A few weeks before the election, I did some volunteering for Fair Wisconsin. It seemed like a no-brainer. I moved here a couple years ago, thinking this was an open, tolerant state, and I wanted to help keep it that way by working to defeat the gay marriage ban.
Personally, I don't care who marries who, or how high their divorce rate is. I've been married for seven years, with the same woman for 15. As far as I can tell, no one else's marriage has affected mine, other than to make me glad I wasn't in theirs.
But as I walked from door to door, handing out fliers and urging people to vote no, I found my message was not really resonating... with myself. We had been instructed to tell voters that this measure went too far, that it was wrong because it might affect straight people too. We were to say, on the one hand, that the amendment was not necessary because same-sex marriage is already illegal, and, on the other hand, that it's terrible because it's going to hurt families.
It was a convoluted, uninspired, technocratic appeal with a whiff of desperation. Would this ban change everything, or nothing? If it was already illegal for gays to marry, what's the big deal about making it more illegal?
The strategy, as I understood it, was to go after voters in the middle - people who neither embraced gay marriage nor feared it would turn America into a giant Bangkok-esque red-light district. But the middle ground in moral issues is not solid footing, and can never win many converts.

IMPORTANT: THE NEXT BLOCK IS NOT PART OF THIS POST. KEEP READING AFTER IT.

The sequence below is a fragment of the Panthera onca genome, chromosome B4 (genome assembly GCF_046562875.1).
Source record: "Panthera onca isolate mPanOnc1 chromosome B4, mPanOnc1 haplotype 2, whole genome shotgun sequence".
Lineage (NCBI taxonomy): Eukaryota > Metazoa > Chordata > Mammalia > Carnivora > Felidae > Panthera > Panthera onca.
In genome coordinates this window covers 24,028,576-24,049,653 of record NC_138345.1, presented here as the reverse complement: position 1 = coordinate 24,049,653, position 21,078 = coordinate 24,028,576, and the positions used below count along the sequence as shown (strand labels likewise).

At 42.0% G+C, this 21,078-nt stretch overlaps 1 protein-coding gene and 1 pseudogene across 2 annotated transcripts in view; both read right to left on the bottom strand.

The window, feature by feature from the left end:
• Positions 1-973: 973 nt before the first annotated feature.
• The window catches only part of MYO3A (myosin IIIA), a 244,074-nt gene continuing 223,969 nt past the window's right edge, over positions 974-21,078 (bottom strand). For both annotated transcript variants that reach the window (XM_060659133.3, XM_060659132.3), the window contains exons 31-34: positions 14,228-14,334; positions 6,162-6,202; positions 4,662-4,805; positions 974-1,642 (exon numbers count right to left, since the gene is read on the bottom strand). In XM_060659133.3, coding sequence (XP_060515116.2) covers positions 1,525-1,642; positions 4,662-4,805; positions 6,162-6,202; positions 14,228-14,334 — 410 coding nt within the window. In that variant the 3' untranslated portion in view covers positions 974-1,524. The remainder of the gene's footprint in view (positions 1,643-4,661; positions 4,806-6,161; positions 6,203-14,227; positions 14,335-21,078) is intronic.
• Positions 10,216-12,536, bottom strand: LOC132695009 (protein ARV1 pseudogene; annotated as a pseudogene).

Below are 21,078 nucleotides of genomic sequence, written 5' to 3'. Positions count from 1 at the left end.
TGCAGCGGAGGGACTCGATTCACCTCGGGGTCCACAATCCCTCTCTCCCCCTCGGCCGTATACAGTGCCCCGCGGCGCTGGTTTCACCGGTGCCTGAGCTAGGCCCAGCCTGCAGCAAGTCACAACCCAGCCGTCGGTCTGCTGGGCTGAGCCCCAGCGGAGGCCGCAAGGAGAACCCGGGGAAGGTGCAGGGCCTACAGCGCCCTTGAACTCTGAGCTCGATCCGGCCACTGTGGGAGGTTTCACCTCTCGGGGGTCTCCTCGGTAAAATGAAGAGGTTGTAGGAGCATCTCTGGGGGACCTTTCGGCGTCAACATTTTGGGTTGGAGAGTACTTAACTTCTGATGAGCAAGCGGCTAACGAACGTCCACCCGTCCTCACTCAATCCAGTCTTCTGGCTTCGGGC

Meanwhile, proponents of the ban were basking in the moral clarity of their message. Gay marriage was wrong. Period. This was easy to understand, package and sell. Even if I didn't agree, it was clear proponents believed what they were fighting for, and fought for it with passion. And as the philosopher Hegel once said, nothing great in the world can be accomplished without passion.
If you want to change hearts and minds, it takes more than ads, more than donations and more than a this-ban-might-not-be-such-a-great-idea approach. You have to have passion and clarity.
Doesn't the constitution give you the freedom to make any kind of family you want? Isn't denying rights to gay people simple bigotry, rooted in fear and ignorance? Do we want to write bigotry into the constitution, the way blacks and whites were once banned from marriage? Was there a shred of evidence that gay couples had done anything besides raise property values? Was the ban wrong, or what?
I walked on through the Madison neighborhoods, dutifully toeing the Fair Wisconsin line, though not really believing it, not really feeling it. I read the lines: "It goes too far." "It hurts families." And as I did, I could feel my feet sinking in the middle ground's sand.
But somewhere out there, I was sure, there must be a place we can stand firm and say this was just wrong, that it creates the wrong kind of society, that it is plain and simple hatred. And, in that place, we wouldn't worry that this clarity would offend someone, somewhere. And maybe someday, we'll find the courage and passion to claim that moral high ground for our own.